I’m always on the hunt for new web design opportunities and that includes browsing freelance job boards once in a while. I dread it every time. The majority of listings are vague, ask for unnecessary requirements, and are often shrouded in secrecy. There are simple ways to write better job descriptions and, as a result, attract better talent.

Give the problem, not the solution

Most listings specifically outline the web languages and tools “needed” to complete the project. Can we take a minute to think about how backwards that is? The job’s solution being defined before any hired designer has reviewed the problem! This is like going to the hospital and telling your doctor what medicine you want prior to being diagnosed.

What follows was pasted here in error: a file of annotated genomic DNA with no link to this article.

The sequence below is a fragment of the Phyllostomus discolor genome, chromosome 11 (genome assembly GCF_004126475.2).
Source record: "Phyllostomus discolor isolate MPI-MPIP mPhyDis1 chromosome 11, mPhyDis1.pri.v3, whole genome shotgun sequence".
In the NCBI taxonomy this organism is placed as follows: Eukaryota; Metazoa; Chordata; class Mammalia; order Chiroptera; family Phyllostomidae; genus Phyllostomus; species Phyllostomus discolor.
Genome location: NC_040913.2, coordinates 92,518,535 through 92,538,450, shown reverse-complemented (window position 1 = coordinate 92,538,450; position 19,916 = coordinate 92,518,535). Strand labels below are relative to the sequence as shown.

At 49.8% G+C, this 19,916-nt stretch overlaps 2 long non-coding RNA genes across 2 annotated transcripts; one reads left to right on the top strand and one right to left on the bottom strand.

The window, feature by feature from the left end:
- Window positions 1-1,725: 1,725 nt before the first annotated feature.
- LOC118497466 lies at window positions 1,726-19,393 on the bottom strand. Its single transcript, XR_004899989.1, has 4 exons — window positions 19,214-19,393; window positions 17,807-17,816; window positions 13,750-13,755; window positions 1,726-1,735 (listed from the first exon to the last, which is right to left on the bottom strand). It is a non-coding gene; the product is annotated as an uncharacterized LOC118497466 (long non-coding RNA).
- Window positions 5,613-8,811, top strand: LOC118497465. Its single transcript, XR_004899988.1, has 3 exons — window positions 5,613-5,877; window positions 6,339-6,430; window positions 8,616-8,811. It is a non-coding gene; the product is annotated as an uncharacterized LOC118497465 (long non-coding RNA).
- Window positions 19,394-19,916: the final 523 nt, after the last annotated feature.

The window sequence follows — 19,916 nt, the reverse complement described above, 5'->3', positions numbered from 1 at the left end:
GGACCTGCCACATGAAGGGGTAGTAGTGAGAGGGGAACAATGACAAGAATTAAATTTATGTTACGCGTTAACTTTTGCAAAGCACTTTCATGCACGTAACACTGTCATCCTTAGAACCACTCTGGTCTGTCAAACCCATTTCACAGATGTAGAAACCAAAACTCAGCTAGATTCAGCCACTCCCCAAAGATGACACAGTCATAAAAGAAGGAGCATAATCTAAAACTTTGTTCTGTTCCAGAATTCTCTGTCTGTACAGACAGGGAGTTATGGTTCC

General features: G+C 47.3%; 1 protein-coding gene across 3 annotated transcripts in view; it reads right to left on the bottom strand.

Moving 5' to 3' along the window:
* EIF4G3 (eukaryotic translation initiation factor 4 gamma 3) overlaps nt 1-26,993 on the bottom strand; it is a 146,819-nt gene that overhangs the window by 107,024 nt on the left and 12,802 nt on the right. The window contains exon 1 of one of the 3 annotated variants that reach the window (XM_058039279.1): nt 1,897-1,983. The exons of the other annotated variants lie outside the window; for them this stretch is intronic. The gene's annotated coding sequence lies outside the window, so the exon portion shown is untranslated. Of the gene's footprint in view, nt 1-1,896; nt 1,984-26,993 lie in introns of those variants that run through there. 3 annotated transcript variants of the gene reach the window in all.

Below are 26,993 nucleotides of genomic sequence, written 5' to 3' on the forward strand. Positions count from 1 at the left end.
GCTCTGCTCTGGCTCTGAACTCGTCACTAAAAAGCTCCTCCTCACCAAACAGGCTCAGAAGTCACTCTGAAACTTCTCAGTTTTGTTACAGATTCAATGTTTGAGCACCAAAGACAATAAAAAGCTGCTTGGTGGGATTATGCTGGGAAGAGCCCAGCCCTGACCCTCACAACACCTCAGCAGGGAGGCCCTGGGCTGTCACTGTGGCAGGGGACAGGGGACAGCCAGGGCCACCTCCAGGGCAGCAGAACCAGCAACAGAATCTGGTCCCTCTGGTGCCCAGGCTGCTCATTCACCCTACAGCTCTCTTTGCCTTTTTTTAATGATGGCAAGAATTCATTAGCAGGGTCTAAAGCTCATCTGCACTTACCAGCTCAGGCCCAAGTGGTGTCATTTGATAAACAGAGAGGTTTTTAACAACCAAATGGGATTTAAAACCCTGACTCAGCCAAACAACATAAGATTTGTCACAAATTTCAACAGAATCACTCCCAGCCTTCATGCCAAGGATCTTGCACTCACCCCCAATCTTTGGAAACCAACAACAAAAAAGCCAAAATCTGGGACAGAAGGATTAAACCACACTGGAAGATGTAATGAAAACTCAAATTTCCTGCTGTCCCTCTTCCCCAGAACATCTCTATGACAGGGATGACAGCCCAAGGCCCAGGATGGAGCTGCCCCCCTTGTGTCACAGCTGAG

I also like how Seth Warburton put it:

A better approach would be to explain the problem in detail, then hire the candidate you trust to provide the right answers. Let the hired expert(s) use their education and experience to determine exactly what tools and techniques are needed for the job.

Seek help from a human, not a Ninja/Guru/Jedi/Rockstar/God

Say it with me: “Web designers are normal people.” They do not need a black belt to wrangle HTML, nor do midi-chlorians run through their veins. According to, the search for a “Ninja” has increased over 3,000% since 2010. Stop this nonsense. Set realistic expectations and never believe anyone who says they are in fact a ‘puter Ninja/Guru/Jedi/Rockstar/God.

The following are examples of poorly written, obscure requirements I found in recent job listings. I’ve taken the liberty of adding what a web designer thinks as they read them.